Obviously, we can look at where continental plates are currently moving, and extrapolate both forwards and backwards in time...

But there have (allegedly) been more than supercontinent in the past... What lines of evidence could give such precise maps of pre-Pangeae supercontinent as I have seen in various places?

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    $\begingroup$ Earth Sciences would be the proper place. As for how, well, those folks spend a lot of time and effort detailing rocks, fossilized magnetic fields, fossils, fault lines, and many other things to build up a corpus of evidence. $\endgroup$
    – Jon Custer
    Aug 28 '20 at 20:06

Please take a look at this website, Dr Scotese explains what methods we use to determine how the earth was in the past, and indeed, what it might do in the future. We can never be sure however. He has also posted numerous videos on You Tube.

From Dr Scotese's website :

The past positions of the continents can be determined using the following five lines of evidence: paleomagnetism, linear magnetic anomalies, paleobiogeography, paleoclimatology, and geologic history.

Paleomagnetism is the study of the record of the Earth's magnetic field in rocks, sediment, or archeological materials. Magnetic minerals in rocks can lock-in a record of the direction and intensity of the magnetic field when they form. This record provides information on the past behavior of Earth's magnetic field and the past location of tectonic plates. The record of geomagnetic reversals preserved in volcanic and sedimentary rock sequences (magnetostratigraphy) provides a time-scale that is used as a geochronologic tool. By measuring the remanent magnetic field often preserved in iron-bearing rock formations, paleomagnetic analysis can determine whether a rock was magnetized near the Pole or near the Equator. Paleomagnetism provides direct evidence of a continent's N-S (latitudinal) position, but does not constrain its E-W (longitudinal) position.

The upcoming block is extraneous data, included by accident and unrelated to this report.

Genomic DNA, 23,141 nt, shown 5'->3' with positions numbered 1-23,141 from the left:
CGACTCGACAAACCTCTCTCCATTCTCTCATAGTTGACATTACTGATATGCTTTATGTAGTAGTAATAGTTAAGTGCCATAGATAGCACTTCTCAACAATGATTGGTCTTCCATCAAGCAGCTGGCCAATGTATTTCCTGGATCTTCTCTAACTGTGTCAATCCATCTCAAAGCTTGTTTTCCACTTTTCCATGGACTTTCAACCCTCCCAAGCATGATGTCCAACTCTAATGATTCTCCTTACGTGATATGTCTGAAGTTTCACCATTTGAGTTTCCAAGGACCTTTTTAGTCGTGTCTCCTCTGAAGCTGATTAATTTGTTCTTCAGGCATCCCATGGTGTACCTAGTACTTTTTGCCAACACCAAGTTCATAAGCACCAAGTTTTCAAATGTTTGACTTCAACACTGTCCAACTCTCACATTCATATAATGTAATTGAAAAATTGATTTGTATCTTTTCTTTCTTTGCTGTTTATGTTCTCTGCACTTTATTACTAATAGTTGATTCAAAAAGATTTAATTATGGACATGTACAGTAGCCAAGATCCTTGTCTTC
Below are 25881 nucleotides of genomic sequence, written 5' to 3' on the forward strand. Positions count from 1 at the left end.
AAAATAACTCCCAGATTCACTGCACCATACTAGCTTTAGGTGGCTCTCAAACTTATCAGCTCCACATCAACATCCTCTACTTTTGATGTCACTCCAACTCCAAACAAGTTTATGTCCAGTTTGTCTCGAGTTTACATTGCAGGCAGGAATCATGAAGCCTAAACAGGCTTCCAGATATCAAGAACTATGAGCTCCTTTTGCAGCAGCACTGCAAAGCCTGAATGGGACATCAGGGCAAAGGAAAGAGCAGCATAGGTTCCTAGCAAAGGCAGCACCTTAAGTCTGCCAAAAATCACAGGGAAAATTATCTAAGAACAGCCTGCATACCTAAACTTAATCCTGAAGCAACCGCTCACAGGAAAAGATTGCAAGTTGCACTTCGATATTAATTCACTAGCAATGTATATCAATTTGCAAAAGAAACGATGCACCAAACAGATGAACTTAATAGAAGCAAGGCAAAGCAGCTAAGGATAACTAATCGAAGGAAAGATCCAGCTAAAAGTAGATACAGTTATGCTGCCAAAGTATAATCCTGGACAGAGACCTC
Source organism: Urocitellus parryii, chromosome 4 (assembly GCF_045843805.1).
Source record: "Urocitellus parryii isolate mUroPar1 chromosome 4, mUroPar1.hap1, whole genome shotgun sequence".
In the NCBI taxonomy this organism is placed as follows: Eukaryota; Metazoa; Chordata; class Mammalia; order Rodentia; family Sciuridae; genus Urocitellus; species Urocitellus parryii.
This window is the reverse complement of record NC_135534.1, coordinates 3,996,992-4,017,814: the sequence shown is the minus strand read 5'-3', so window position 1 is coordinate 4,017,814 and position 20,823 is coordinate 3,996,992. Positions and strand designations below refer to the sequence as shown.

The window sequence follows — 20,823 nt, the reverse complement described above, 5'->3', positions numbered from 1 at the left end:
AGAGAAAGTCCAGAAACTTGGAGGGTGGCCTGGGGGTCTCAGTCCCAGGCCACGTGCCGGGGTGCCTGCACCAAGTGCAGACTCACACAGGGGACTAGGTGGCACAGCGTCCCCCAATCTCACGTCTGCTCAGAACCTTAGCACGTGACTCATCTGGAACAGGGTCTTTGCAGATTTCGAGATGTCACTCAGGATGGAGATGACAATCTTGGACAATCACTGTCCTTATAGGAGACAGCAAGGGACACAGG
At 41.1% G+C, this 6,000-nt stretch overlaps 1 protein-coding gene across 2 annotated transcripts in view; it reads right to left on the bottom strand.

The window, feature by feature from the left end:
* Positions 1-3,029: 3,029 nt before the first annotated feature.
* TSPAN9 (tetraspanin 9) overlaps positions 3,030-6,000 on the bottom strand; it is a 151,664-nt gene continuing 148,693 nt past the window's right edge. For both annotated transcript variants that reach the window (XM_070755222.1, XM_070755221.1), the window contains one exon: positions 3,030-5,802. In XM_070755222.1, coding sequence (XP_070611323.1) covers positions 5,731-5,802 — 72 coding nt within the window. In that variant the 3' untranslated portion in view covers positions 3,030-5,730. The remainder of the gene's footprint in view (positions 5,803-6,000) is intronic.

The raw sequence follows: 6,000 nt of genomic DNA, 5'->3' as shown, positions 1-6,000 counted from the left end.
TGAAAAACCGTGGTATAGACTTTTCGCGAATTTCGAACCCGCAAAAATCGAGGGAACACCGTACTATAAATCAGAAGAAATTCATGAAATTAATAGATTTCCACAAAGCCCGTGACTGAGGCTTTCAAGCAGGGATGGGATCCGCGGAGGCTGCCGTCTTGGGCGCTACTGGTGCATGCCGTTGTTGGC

Linear Magnetic Anomalies. The Earth's magnetic field has another important property. Like the Sun's magnetic field, the Earth's magnetic field "flips" or reverses polarity. Fluctuations, or "anomalies", in the intensity of the magnetic field, occur at the boundaries between normally magnetized sea floor, and sea floor magnetized in the "reverse" direction. The age of these linear magnetic anomalies can be determined using fossil evidence and radiometric age determinations. Because these magnetic anomalies form at the mid-ocean ridges, they tend to be long, linear features (hence the name "linear magnetic anomalies") that are symmetrically disposed about the ridges axes. The past positions of the continents during the last 150 million years can be directly reconstructed by superimposing linear magnetic anomalies of the same age.

Paleobiogeography. The past distribution of plants and animals can give important clues concerning the latitudinal position of the continents as well as their relative positions. Cold-water faunas can aften be distinguished from warm-water faunas, and ancient floras both reflect paleo-temperature and paleo-rainfall. The similarity or dissimilarity of faunas and floras on different continents can be used to estimate their geographic proximity. In addition, the evolutionary history of groups of plants and animals on different continents can reveal when these continents were connected or isolated from each other.